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Sage Riders
WLS National Barn Dance

About The Group

About 1945 or so, the group appeared on the WLS National Barn Dance. Unfortunately, their horses had to stay outside due to space constraints. Dolores and Pauline were sisters and were also known as Polly and Dolly. Harriet was married to Curley. Later on, around 1947 or so, Ray Klein, accordionist, and brother of Augie Klein, another famed accordionist, joined the group.

We turn the pages to 1949 and we find that the group had undergone some personnel changes. Joining the group were Don White, guitar; Red (I'm Donald) Blanchard and Dolph Hewitt along with Ray Klein. As one might expect, Red Blanchard played the role of comedian and also emcee for the group.

Around 1951 or so, the Sage Riders were seeing another change in personnel. Cy Rowley had joined the group, characterized as an 'old time eccentric fiddler' and was a bit of a comedian, this Kentucky native. Don White was still with them, a vocalist and played electric guitar. Don's wife was Mary, a North Carolina native, said to know all about corn bread and fried chicken. (We apologize for those who may be getting hungry browsing some of these pages.) Jimmy Hutchinson was the emcee for the group around this time, as well as playing guitar and bass and handling some vocal duties. His wife had a brother by the name of Dolph Hewitt. Jimmy and his wife had a son at the time, James Steven. Another hold over was Ray Klein, brother of Augie Klein and nephew of Lou Klatt. Ray played the accordion. His wife was Eva DeZurik, who just happened to have two other sisters, one married to Augie Klein and the other to Rusty Gill. Check out the listing for the DeZurik Sisters. Ray and Eva had two kids, Ronnie and Yvonne.

We found a bit of a write up on the Sage Riders themselves in a Cowboy Songs article from January of 1952. At that time, the group consisted of five members: Ray Klein, Wally Moore, Don White, Jim Hutchinson and Jack Taylor.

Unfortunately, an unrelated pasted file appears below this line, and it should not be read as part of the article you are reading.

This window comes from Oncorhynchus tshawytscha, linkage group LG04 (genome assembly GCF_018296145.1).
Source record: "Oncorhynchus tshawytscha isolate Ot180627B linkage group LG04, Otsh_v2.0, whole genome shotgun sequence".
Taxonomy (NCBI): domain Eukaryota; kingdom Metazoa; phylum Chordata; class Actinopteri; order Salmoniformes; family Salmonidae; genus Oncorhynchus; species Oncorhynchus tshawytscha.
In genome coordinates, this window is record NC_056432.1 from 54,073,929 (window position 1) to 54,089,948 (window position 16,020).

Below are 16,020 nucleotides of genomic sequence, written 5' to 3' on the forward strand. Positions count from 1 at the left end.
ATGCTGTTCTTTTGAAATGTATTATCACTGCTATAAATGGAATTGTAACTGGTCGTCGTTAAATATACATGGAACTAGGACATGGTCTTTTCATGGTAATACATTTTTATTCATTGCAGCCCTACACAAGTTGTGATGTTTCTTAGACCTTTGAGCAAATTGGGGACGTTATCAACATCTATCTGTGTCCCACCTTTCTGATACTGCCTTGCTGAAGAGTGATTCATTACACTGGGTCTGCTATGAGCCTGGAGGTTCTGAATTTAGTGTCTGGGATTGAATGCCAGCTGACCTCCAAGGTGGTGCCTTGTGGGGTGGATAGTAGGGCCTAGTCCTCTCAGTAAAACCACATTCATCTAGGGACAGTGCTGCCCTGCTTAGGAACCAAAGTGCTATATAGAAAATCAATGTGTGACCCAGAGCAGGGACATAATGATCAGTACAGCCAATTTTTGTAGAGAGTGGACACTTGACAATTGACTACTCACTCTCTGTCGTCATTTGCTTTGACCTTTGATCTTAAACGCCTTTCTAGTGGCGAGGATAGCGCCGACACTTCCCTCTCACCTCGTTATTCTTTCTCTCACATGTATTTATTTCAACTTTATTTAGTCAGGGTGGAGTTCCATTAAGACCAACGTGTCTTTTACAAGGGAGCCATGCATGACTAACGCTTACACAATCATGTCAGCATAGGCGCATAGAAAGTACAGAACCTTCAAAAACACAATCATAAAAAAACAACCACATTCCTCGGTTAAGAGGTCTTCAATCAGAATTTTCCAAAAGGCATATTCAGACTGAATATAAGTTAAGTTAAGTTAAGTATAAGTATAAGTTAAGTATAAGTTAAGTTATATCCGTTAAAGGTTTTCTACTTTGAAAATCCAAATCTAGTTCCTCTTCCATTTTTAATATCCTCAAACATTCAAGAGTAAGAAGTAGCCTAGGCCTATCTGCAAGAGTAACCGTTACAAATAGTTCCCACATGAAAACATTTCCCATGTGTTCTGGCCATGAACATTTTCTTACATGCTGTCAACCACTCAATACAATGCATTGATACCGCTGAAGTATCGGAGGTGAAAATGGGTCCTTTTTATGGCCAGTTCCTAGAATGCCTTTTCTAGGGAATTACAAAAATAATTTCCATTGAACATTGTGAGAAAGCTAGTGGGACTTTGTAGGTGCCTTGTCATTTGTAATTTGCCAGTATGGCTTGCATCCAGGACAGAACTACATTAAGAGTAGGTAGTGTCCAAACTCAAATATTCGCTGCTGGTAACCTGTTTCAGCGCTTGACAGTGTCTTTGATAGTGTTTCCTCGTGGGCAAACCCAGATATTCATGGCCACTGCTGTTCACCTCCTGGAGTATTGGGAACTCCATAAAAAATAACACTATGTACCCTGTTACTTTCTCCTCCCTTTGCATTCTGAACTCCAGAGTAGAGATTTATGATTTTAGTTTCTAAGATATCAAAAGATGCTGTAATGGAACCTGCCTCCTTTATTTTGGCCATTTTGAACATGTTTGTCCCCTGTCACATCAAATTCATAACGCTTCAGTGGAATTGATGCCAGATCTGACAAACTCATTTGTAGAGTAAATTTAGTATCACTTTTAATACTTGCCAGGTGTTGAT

Ray Klein was their ace accordion man. But he didn't start off on that instrument. When he was eleven, his dad gave him a fiddle. His older brother Augie got the accordion. But whenever Augie wasn't around, he'd sneak a way to try out the accordion. Later, Augie got a new accordion and Ray got the old one and started taking lessons. And the rest is history.

Wally Moore also started out on the fiddle and ended up quite talented on several other instruments. His home was somewhere in Ohio. Then he started working with Pappy Howard's Cleveland Clambake after three years in the U.S. Army. Then became a member of the WLS Sage Riders group.

Don White was also a fiddler. His mother taught him to play that instrument as well as to sing and play the guitar. He did an audition at WOBU in Charleston and got a job doing regular broadcasts. His first professional job was with a group called the Blue Ridge Mountaineers. Later, he went on to work with several other bands and even at Hollywood's film studios before joining the Sage Riders and WLS.

Jim Hutchinson got most of his early musical education from his mom, who was teaching at the conservatory in Beaver, Pennsylvania. But when he was about 13, a person from Arkansas moved next door that played the guitar. Jim took a liking to it and bought his first guitar for all of 50 cents. His neighbor taught him a few chords and along the way, he got determined enough to make a career of it.

Jack Taylor learned to play the five-string banjo from his dad, but he took a bit of time before he decided on a musical career. His previous jobs included stints as a foreman in a sawmill and as a stone cutter. Along the way, he saved his money so he could try his luck as a musical entertainer.

Timeline and Trivia Notes

Group Members included:

  • Harriet Miller
  • Dolores Kendall
  • Pauline Kendall
  • Curley Miller
  • Ray Klein, Augie Klein's brother and married to Eva DeZurik, a sister of the DeZurik Sisters team
  • Ray and Augie were nephews of Lou Klatt of the WLS orchestra, who just happened to be in the business of manufacturing accordions at one time
  • Don White, circa 1949
  • Dolph Hewitt, circa 1949
  • Don Blanchard, circa 1949
  • Jim Hutchinson
  • Jack Taylor
  • Wally Moore

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